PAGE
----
- Written by Bruce Barrett
- Published: 11 August 2009
Symphony first. Founder Dan Kostreva and Conductor Robert Babb developed the orchestra for summering young South Shore string players, and other symphony musicians to have a chance to gather and perform. Adults like me serve mainly to fill in the seats and music parts unclaimed by a kid.
Flutist Annie Herchen has played for eleven years. Her first teacher was her mom, Jennifer Herchen, a local flute and piano teacher. Her flute solo (Concertino for Flute and Orchestra in D major by Cecile Chaminade) for Wednesdayâ€™s concert was beautiful, a soaring swirl of arpeggios reminiscent of Debussy. Annieâ€™s a Music Education major at Indiana University, and a dancer as well, an alumnus of the Pembroke School of Performing Arts. When she plays the flute, she thinks of dance.
Annie still dances, and along those lines will be representing Indiana University as this yearâ€™s Drum Major, a tremendous honor for its musical, dance, and athletic demands. Spinning and tossing a flashing mace, the drum major of a marching band runs the whole show on the field, sometimes running the length of the band to reverse their direction, and always drawing from them their highest spirit.
Andy Chau, last yearâ€™s concert master, rejoined the orchestra this year to perform a Weber clarinet concerto. Andyâ€™s first teacher was Joseph Bento at the Henry Lord Middle School in Fall River. Andy started in the seventh grade, and is now a music education and clarinet performance double major at U. Mass. Lowell. For Andy, playing music is â€œlike reading out loud, expressing it in my own way, in my own words.â€
This yearâ€™s concert master was Rachel Lewis, a sophomore at Barnard and member of the Columbia University Orchestra. Now get ready for the interconnections. Rachel is a classmate and pal of Liza Kostreva (viola). Lizaâ€™s sister Amanda (cello) also goes to Barnard, and all were friends of Paul Fortini, to whose memory and foundation the concert was dedicated. Liza and Amanda are both dancers, like Annie. Itâ€™s called synesthesia, the trait by which artists often link their experiential senses: colors for musical notes and chords, motions or gestures for melodies, a panoramic scene for a whole piece. For me it takes a triangle part and fills it with the sparkle of sunlight on a dew-drop, or with the Dvorak, a village square filled with jubilant dancers.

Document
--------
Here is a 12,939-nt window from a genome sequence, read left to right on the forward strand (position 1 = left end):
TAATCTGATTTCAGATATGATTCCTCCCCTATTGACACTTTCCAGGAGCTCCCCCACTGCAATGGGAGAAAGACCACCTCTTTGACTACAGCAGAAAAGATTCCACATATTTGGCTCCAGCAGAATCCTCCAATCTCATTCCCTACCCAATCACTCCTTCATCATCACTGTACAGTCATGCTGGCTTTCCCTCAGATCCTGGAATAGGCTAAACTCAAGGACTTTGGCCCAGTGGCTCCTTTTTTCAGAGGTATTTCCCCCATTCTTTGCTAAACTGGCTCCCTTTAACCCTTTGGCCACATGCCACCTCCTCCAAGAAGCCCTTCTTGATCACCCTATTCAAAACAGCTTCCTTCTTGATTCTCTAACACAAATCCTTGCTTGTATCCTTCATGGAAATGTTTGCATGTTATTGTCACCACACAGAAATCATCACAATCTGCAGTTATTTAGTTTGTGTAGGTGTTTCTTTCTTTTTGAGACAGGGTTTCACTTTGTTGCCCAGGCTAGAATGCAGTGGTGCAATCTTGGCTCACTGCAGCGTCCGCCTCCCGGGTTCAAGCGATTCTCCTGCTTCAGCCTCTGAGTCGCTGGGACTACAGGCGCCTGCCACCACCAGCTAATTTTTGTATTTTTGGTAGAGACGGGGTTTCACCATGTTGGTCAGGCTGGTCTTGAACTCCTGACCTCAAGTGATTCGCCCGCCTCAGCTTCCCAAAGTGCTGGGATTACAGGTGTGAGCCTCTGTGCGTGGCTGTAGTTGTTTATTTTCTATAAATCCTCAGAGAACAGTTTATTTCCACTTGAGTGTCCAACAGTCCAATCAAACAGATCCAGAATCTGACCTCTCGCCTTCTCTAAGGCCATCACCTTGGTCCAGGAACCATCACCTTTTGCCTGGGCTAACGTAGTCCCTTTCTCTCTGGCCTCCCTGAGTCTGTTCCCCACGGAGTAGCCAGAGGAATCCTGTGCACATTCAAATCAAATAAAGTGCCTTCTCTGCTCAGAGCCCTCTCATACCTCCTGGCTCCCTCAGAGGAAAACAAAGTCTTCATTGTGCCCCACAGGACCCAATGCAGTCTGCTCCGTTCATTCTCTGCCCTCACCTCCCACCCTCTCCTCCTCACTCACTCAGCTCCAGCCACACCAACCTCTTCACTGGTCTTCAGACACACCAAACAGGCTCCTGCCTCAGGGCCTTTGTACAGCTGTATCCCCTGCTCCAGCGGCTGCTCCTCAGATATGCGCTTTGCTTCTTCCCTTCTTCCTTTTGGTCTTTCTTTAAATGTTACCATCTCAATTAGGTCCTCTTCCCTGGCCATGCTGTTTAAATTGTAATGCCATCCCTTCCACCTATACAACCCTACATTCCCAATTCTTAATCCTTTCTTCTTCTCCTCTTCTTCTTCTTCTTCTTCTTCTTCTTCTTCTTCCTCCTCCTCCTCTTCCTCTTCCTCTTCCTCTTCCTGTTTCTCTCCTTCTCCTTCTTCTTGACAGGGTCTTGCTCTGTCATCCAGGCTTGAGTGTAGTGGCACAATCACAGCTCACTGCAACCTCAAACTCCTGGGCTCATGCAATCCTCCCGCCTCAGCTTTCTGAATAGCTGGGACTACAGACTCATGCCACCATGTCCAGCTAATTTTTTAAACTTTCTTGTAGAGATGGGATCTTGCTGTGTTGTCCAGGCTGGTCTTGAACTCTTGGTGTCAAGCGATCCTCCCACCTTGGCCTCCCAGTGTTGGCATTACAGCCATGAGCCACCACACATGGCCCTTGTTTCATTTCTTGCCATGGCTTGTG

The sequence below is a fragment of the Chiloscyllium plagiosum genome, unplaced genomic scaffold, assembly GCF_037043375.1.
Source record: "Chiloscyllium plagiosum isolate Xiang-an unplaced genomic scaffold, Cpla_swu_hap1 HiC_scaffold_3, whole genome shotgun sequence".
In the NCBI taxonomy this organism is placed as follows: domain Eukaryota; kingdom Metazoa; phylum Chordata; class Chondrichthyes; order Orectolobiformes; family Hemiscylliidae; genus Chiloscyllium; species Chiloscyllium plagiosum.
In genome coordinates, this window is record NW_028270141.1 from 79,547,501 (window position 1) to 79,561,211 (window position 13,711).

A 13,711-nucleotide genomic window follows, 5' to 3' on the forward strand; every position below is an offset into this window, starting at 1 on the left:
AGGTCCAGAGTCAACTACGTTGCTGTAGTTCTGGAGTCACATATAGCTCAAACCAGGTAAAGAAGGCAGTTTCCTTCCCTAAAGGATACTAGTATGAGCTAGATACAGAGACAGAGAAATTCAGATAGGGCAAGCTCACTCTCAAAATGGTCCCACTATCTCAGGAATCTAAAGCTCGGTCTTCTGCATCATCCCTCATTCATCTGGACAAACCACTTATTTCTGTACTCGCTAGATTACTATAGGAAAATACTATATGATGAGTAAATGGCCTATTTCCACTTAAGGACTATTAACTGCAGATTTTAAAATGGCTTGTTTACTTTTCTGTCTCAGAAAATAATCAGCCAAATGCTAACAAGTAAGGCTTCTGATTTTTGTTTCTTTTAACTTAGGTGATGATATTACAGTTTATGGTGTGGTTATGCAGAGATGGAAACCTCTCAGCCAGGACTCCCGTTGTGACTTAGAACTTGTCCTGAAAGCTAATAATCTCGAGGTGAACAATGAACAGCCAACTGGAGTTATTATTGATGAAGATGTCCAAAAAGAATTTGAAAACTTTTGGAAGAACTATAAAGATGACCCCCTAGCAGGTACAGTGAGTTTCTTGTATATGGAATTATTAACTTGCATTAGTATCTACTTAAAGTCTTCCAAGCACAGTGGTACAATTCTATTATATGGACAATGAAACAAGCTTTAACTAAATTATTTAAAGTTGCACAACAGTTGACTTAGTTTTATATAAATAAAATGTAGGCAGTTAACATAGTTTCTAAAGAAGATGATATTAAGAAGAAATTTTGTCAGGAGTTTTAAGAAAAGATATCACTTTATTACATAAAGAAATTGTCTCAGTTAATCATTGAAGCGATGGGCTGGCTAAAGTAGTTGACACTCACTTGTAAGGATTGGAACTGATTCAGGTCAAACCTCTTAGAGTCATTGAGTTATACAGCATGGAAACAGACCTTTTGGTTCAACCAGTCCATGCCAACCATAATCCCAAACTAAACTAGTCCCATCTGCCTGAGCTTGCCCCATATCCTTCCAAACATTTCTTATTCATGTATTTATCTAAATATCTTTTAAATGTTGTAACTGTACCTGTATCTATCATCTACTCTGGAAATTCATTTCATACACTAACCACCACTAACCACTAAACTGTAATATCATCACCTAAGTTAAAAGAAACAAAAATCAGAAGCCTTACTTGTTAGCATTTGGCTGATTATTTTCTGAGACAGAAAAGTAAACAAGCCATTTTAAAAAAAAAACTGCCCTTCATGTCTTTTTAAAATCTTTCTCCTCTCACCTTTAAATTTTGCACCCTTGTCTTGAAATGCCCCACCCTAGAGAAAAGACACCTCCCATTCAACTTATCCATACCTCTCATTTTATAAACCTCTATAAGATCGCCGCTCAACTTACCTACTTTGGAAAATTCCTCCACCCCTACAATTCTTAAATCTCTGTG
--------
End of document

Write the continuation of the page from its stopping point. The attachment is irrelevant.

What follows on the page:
Now MacBeth. Was Shakespeare a synesthete? I wouldnâ€™t be surprised. His work fills us with images and sensations far beyond the facts â€“ the words on the page that are all we truly have of the man. Who among us can avoid a secret glance at his own hand when he hears the Lady MacBeth cry in the night?
â€œOut, damned spot! Out I say!â€ she shrieks.
Who can stay his thumb from hopeless rubbing at the marks of secret sin, the stain of innocent blood?
The Gurnet Theatre Project returns to the Myles Standish Park (where the monument stands) to perform the Bardâ€™s â€œMacBeth.â€ Performances are at 5 p.m. Friday, Saturday and Sunday. Bring a picnic, sit close, and keep your dogs and children close at hand. They are welcome.
I saw the show, and Iâ€™ll be back this weekend to see it again for a review. Iâ€™ll read it first, or at least the SparkNotes, to help me with the language. On this troupeâ€™s tongues the words dance and fly like souls in a dream, but I want to train my ear, and to clear away the mist of centuries.